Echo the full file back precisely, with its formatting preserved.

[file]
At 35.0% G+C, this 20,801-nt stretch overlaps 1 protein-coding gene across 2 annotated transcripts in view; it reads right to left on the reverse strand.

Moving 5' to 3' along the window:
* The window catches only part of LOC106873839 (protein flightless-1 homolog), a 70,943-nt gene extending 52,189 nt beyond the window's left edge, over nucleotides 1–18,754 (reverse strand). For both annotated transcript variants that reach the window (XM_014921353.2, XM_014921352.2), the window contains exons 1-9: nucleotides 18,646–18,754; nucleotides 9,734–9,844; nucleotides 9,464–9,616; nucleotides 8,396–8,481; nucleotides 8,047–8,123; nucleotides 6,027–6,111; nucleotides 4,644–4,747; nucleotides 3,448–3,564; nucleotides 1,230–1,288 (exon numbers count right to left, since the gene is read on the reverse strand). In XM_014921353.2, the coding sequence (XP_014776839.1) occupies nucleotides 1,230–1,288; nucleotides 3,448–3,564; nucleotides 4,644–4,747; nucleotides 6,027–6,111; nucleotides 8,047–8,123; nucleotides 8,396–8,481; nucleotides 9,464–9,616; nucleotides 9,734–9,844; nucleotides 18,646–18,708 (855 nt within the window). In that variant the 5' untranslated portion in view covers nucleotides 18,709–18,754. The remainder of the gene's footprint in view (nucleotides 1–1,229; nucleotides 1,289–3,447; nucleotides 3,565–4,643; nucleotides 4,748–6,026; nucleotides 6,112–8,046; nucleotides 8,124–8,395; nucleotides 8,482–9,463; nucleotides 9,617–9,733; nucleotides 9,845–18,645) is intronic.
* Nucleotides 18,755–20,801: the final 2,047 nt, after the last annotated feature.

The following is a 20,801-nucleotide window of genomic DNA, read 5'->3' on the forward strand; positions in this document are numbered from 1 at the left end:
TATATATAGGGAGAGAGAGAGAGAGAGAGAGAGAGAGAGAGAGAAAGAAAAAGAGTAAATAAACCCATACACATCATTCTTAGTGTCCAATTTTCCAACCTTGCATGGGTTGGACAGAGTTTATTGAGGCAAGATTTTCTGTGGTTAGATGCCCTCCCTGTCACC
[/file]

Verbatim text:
At 35.0% G+C, this 20,801-nt stretch overlaps 1 protein-coding gene across 2 annotated transcripts in view; it reads right to left on the reverse strand.

Moving 5' to 3' along the window:
* The window catches only part of LOC106873839 (protein flightless-1 homolog), a 70,943-nt gene extending 52,189 nt beyond the window's left edge, over nucleotides 1–18,754 (reverse strand). For both annotated transcript variants that reach the window (XM_014921353.2, XM_014921352.2), the window contains exons 1-9: nucleotides 18,646–18,754; nucleotides 9,734–9,844; nucleotides 9,464–9,616; nucleotides 8,396–8,481; nucleotides 8,047–8,123; nucleotides 6,027–6,111; nucleotides 4,644–4,747; nucleotides 3,448–3,564; nucleotides 1,230–1,288 (exon numbers count right to left, since the gene is read on the reverse strand). In XM_014921353.2, the coding sequence (XP_014776839.1) occupies nucleotides 1,230–1,288; nucleotides 3,448–3,564; nucleotides 4,644–4,747; nucleotides 6,027–6,111; nucleotides 8,047–8,123; nucleotides 8,396–8,481; nucleotides 9,464–9,616; nucleotides 9,734–9,844; nucleotides 18,646–18,708 (855 nt within the window). In that variant the 5' untranslated portion in view covers nucleotides 18,709–18,754. The remainder of the gene's footprint in view (nucleotides 1–1,229; nucleotides 1,289–3,447; nucleotides 3,565–4,643; nucleotides 4,748–6,026; nucleotides 6,112–8,046; nucleotides 8,124–8,395; nucleotides 8,482–9,463; nucleotides 9,617–9,733; nucleotides 9,845–18,645) is intronic.
* Nucleotides 18,755–20,801: the final 2,047 nt, after the last annotated feature.

The following is a 20,801-nucleotide window of genomic DNA, read 5'->3' on the forward strand; positions in this document are numbered from 1 at the left end:
TATATATAGGGAGAGAGAGAGAGAGAGAGAGAGAGAGAGAGAGAAAGAAAAAGAGTAAATAAACCCATACACATCATTCTTAGTGTCCAATTTTCCAACCTTGCATGGGTTGGACAGAGTTTATTGAGGCAAGATTTTCTGTGGTTAGATGCCCTCCCTGTCACC